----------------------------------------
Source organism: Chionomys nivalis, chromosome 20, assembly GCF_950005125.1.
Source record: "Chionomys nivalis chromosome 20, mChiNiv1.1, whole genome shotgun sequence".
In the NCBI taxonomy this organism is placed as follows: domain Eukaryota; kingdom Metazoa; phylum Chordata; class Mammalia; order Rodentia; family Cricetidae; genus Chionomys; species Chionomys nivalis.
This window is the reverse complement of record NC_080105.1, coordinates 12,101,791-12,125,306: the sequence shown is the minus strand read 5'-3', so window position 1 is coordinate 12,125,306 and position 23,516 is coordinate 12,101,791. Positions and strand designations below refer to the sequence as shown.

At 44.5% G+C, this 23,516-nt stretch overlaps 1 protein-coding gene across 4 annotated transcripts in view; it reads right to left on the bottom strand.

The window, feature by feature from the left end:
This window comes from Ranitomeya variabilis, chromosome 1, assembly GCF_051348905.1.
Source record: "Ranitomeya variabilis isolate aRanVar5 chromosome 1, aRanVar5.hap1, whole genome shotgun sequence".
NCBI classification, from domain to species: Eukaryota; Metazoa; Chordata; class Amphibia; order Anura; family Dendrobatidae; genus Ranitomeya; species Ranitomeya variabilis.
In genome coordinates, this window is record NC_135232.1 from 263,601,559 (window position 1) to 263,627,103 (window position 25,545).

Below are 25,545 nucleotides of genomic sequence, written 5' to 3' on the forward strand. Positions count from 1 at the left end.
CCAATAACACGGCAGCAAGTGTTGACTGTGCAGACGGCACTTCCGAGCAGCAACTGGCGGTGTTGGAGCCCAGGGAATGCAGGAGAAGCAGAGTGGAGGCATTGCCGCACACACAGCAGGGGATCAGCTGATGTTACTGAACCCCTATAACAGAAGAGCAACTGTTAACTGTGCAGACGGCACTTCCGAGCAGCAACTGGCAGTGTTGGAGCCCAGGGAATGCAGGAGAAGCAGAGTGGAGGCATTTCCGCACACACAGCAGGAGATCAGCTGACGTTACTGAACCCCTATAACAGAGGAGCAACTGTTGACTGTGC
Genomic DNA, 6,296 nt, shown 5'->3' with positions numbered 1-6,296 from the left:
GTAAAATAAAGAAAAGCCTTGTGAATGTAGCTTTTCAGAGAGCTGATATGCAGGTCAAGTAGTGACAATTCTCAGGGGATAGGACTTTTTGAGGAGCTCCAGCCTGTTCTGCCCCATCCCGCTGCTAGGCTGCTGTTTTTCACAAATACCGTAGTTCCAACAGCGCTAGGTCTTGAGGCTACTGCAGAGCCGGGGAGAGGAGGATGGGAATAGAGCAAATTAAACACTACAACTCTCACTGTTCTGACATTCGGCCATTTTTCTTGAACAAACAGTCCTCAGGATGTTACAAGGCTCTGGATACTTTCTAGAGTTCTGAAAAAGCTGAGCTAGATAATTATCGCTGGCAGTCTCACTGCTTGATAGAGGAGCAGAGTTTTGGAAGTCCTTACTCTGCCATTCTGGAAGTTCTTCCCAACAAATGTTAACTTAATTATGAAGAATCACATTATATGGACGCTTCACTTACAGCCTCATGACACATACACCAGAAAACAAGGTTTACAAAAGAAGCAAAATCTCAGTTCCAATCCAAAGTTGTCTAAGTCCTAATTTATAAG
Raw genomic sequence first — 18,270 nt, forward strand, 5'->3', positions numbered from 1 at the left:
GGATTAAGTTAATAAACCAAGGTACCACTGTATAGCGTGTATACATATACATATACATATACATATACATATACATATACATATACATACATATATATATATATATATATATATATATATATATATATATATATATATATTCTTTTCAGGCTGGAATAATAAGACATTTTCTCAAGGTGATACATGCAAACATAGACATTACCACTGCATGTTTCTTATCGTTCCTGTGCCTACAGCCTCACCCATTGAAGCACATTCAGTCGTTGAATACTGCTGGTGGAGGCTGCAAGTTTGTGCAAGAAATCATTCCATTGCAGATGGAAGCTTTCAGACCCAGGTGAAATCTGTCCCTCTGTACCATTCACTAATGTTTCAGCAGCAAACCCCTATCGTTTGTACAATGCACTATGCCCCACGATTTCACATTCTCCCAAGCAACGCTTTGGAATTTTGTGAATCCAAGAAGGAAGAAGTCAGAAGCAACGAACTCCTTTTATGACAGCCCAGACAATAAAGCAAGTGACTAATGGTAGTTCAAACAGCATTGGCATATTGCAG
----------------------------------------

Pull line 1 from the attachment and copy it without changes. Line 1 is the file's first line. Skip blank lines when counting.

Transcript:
Source organism: Chionomys nivalis, chromosome 20, assembly GCF_950005125.1.